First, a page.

Contrast that “let-me” attitude with women and people of color who know they cannot contact a potential boss or editor without having an idea fully fleshed out, explaining the reason why they are the best qualified person to cover it, with documentation of experiences covering similar things – in short – to present a complete, perfectly put together package that has been stressed over worrying that its creator is not “good enough” before finally convincing themselves that they can compete for this. And then, they look at the VIDA numbers, which still demonstrate that white men get the majority of bylines and book contracts, and realize that mediocre white guys are still winning.
Consider, too, another common experience for women that is similar to mansplaining but with the added layer of having a man either assert or imply that your job can’t be that difficult because a woman does it.
When I meet people at parties, as is common, people ask me what I do. I don’t make a big deal out of it, but I tell people that I’m a “writer.” Both men and women often tell me that they would “love to write,” although I have discovered a pattern of gendered reasons for why they are currently not writing. Women, even if it turns out that they have been keeping a daily writing journal for years, even if they are writing creative work but not submitting it for publication, will not have the confidence to call themselves “writers” unless it’s getting published somewhere.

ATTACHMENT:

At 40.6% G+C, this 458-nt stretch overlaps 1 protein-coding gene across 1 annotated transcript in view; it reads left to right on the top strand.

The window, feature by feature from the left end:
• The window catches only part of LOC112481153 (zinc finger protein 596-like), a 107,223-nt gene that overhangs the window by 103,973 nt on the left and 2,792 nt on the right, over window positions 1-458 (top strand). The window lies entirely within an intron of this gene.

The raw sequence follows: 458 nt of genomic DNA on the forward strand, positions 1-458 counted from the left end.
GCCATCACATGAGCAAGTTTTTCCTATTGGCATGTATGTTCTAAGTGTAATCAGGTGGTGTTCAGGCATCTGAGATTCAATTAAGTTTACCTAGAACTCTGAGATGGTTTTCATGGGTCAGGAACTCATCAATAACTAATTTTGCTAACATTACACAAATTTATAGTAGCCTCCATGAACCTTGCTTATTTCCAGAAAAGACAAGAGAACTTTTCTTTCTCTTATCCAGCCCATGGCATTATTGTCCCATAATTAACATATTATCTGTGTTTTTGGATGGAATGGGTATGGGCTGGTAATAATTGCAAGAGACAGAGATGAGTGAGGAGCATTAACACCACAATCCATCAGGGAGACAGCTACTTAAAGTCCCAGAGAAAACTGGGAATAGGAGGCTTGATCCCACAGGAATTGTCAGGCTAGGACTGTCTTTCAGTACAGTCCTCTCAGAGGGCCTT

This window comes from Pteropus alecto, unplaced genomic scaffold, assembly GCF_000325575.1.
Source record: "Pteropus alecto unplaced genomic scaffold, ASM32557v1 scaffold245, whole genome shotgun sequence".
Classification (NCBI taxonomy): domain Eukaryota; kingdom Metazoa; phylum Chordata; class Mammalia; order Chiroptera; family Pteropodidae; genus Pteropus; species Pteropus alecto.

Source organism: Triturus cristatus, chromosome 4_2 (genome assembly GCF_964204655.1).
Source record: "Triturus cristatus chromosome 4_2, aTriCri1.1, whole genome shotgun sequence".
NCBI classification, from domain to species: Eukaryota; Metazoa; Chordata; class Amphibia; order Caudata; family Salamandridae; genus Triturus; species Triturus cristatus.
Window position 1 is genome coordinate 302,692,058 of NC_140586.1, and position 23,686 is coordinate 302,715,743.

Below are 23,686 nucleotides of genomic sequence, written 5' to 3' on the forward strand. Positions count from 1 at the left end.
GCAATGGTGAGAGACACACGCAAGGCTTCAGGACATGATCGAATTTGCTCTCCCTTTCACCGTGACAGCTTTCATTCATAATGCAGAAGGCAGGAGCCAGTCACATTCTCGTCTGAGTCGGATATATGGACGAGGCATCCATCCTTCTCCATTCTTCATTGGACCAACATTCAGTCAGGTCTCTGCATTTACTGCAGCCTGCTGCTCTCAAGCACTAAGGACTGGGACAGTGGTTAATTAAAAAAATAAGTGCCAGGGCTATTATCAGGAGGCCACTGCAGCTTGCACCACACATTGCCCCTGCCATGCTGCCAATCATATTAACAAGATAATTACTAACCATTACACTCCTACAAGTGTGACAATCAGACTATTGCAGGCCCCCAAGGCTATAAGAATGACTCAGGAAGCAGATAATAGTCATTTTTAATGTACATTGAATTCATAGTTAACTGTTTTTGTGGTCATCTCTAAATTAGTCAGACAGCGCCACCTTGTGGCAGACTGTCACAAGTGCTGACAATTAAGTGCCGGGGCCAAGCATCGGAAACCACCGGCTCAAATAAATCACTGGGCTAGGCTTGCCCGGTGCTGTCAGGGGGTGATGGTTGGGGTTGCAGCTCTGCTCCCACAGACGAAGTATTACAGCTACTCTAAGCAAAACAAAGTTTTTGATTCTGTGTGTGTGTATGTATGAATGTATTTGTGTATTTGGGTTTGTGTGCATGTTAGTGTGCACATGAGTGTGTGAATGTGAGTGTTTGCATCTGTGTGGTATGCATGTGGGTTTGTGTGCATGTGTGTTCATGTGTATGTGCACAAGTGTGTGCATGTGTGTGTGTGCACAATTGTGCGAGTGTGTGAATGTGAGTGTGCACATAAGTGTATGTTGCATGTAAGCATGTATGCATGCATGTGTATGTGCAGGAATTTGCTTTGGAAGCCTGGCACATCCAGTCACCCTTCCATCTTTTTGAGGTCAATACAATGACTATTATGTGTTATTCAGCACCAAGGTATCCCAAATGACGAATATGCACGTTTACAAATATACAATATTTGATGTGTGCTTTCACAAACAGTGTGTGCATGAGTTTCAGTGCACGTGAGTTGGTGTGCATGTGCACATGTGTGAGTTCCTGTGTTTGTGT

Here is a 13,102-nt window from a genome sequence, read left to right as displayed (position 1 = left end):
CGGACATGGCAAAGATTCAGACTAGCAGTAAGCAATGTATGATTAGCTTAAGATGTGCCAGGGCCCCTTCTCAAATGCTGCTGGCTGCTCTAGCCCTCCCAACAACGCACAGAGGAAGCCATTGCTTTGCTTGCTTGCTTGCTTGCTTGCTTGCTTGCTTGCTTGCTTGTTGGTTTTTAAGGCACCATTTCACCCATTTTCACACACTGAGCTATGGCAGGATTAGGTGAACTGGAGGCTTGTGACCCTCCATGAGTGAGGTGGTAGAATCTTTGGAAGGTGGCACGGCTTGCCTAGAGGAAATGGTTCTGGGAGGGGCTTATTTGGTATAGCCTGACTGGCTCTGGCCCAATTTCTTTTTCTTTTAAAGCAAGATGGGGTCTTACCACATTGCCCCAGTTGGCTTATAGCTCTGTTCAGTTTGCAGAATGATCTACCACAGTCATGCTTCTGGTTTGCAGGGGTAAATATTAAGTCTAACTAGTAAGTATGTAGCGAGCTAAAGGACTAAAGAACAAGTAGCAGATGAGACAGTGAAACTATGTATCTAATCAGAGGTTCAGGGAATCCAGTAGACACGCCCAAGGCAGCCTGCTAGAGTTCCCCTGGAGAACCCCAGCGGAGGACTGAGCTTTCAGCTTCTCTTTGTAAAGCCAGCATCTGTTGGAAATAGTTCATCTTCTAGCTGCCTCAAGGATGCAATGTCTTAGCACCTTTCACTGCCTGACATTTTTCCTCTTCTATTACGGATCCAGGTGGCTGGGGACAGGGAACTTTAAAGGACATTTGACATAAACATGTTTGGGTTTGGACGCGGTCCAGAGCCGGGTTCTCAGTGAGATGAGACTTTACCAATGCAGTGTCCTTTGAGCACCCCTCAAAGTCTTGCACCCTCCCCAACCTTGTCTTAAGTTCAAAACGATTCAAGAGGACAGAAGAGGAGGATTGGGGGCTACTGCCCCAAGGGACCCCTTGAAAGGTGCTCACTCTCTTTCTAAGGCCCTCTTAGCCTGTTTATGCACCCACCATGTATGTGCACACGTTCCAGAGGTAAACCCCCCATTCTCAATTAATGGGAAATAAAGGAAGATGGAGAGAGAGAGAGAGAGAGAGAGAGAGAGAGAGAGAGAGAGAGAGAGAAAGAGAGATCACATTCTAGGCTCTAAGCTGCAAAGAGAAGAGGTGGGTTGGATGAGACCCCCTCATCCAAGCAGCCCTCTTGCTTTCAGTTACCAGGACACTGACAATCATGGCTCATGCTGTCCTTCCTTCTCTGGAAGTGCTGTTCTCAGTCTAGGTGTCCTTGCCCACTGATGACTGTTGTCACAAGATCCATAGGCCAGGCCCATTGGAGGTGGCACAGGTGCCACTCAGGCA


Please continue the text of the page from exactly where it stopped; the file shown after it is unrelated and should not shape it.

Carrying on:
Men, on the other hand, often tell me that they are “great writers.” Genuinely curious, I’ll ask them what they might be working on, or where can I read their work? Then they’ll tell me, “Back in high school,” they used to get “As” on their high school compositions, maybe even had a teacher who encouraged them to keep writing. They haven’t pursued it since, but they “know” themselves to be great writers based on long-ago high school grades.
Or, if they don’t refer back to past experiences when they got good writing grades, they will instead tell me that they are going to write a book “one day” and proceed to tell me the plot of the novel, which ninety-nine percent of the time is some type of genre fiction involving violence. Rarely do they mention wanting to write essays or a memoir or some kind of literary fiction.
But the implication of my exchanges with these men who tell me that they’re “great writers” is clear: “You may be earning a living as a writer, but I could do what you are doing if I wanted to. But I don’t want to because I don’t think it’s important enough. Because hey, we all learned to write in school, so anyone can do it, right?”